NAACP President Says Biden’s Plan on Student Debt Relief Doesn’t Do Enough

NAACP President Says Biden’s Plan on Student Debt Relief Doesn’t Do Enough
Derrick Johnson, President and CEO of the NAACP, speaks during a press conference in Washington, DC, on march 28, 2018. (Brendan Smialowski/AFP/Getty Images)

The president of the National Association for the Advancement of Colored People (NAACP) attacked the Biden administration’s proposed plan to relieve student loan borrowers, saying it does not do enough to address the outstanding $1.75 trillion in student loan debt nationwide.

President Joe Biden is poised to forgive $10,000 in student loan debt for 40 million student loan borrowers with yearly incomes of less than $125,000. The potential wide-scale student loan cancellation, which Biden promised during his presidential campaign, has put his administration under pressure with calls to wipe out more.

“If the rumors are true, we’ve got a problem. And tragically, we’ve experienced this so many times before,” NAACP President and CEO Derrick Johnson wrote in a Tuesday statement, accusing that the student debt could “left Black people, especially Black women, behind.”

“This is not how you treat Black voters who turned out in record numbers and provided 90 percent of their vote to once again save democracy in 2020,” he said, calling for “a minimum of $50,000” per borrower.
Despite Biden ruling out a proposal by some congressional Democrats in April, Johnson urged the administration earlier this month to hand down a “meaningful cancellation” of no less than $50,000. The Mississippi activist claimed black borrowers—drowning in an average of $53,000 in student debt—are incapable to pay it back in what he called “today’s unjust economy.”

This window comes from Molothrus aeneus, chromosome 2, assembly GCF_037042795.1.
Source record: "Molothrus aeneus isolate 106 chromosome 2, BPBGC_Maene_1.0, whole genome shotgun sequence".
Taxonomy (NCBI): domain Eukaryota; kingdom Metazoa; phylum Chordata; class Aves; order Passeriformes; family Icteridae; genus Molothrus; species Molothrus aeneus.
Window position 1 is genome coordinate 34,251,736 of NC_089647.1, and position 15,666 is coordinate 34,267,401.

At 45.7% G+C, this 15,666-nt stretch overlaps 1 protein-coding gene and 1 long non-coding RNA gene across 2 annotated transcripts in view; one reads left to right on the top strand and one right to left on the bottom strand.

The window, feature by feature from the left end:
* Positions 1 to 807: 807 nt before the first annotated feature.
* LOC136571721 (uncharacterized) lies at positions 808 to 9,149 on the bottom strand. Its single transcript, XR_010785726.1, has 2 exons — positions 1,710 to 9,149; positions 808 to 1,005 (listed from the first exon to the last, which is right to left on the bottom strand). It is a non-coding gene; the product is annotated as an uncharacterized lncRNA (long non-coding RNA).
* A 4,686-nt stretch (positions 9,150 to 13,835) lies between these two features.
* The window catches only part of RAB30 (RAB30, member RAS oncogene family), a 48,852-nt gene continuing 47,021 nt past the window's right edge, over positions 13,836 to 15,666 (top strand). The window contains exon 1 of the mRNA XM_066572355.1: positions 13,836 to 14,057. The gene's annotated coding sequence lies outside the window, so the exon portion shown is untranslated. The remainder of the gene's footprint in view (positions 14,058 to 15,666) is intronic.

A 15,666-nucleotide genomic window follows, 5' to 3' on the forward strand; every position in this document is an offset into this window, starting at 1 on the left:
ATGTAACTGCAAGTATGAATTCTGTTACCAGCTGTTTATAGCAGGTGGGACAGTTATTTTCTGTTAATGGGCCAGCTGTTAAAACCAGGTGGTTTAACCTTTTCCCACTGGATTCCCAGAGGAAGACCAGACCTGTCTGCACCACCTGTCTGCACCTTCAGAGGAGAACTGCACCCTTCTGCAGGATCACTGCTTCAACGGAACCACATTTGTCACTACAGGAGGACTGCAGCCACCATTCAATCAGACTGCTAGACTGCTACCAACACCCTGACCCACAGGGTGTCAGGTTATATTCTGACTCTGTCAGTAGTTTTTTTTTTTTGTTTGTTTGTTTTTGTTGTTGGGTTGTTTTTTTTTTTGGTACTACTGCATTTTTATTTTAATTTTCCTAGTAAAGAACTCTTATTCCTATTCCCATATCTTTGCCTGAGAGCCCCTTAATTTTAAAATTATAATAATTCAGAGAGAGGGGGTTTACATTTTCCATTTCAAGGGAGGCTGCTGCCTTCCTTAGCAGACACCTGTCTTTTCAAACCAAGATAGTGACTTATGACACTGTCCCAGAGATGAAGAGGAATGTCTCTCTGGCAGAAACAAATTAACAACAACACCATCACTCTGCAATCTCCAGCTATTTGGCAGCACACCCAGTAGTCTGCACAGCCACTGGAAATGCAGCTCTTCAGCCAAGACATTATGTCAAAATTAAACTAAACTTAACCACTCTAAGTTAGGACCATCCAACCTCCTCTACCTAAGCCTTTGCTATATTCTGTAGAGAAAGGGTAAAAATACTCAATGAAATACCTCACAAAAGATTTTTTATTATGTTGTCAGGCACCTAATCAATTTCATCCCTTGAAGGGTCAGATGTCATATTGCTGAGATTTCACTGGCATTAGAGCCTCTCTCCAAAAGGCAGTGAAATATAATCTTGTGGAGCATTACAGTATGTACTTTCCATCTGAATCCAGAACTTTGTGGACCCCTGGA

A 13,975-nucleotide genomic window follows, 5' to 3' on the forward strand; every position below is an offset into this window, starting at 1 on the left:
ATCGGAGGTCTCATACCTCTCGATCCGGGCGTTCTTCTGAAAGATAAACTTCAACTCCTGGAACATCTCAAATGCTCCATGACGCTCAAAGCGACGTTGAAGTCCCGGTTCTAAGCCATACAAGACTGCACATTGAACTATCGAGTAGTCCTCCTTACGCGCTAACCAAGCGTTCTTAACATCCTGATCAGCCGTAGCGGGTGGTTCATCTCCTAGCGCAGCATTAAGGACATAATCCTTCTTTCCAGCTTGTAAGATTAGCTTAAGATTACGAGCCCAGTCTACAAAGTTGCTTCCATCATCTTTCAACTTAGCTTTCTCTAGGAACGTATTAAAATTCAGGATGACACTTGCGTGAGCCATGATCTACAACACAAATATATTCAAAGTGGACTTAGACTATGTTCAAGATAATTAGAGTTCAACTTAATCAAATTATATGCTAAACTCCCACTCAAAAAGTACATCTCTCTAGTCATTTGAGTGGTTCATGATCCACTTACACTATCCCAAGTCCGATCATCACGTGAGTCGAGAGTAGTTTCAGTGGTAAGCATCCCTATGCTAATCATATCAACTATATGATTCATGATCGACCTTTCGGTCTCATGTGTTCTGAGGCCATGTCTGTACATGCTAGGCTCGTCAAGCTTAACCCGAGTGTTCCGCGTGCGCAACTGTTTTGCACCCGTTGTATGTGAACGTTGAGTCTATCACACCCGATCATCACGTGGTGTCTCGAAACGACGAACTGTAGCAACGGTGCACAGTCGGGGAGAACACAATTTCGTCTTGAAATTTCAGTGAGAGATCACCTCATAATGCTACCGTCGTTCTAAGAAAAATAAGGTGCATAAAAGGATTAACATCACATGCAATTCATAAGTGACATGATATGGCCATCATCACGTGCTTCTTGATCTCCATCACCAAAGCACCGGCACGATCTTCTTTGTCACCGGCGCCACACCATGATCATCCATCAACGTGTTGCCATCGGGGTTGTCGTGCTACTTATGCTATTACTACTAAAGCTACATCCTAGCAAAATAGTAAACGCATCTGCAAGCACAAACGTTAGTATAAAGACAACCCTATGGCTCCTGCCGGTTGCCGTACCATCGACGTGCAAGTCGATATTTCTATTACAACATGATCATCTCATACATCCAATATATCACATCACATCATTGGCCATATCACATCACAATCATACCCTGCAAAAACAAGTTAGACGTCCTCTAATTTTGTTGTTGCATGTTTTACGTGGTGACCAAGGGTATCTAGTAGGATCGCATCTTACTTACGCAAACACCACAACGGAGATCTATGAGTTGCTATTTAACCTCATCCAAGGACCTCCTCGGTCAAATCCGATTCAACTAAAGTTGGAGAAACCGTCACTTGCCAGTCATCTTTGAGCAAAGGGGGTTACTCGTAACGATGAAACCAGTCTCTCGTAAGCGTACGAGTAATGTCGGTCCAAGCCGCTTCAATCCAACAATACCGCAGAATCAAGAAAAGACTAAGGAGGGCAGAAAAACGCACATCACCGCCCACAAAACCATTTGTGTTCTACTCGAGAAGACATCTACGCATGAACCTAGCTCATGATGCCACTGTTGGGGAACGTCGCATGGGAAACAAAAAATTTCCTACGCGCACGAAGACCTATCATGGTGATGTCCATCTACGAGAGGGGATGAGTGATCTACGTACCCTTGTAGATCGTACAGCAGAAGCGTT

Sweeping student loan forgiveness, meanwhile, will likely anger those who saved for higher education or have already paid for much of their debt.

Republican senators have pushed for legislation aimed at barring Biden or the education secretary from canceling outstanding federal student loan balances without the approval of Congress. “Taxpayers and working families should not be responsible for continuing to bear the costs associated with this suspension of repayment,” Senate Minority Whip John Thune (R-S.D.) said in a statement.
White House officials did not immediately respond to a request for comment.


Although some see a permanent cancelation of student loans as a way to improve everyday lives, former White House economic adviser Stephen Moore warned it would make the record-high inflation even worse.
“It’s not forgiveness … It’s shifting the burden from the people who borrowed the money to you and I and all the taxpayers,” Moore previously told NTD Business in a previous interview.

“And by the way, if they were to do this plan, would anybody ever in the rest of history pay their student loans when the government’s just going to forgive you for them? So we’re going to have problems in the short term and long term if we do this,” said Moore.

An analysis by the Federal Reserve Bank of New York states that Biden’s promise translates to the cancellation of $321 billion in federal student loans, the entire balance for 11.8 million borrowers.
This April, Biden extended the pause on federal student debt repayments for the sixth time in two years, which is set to expire at the end of August.

Prior to the initial outbreak of the COVID-19 pandemic, direct loan borrowers were roughly split in half between those making progress on their loans and those with increasing balances. Nearly all borrowers stopped making payments when the pause on repayments began in 2020, according to the Fed.

Nick Ciolino and NTD reporter Paul Greaney contributed to this report.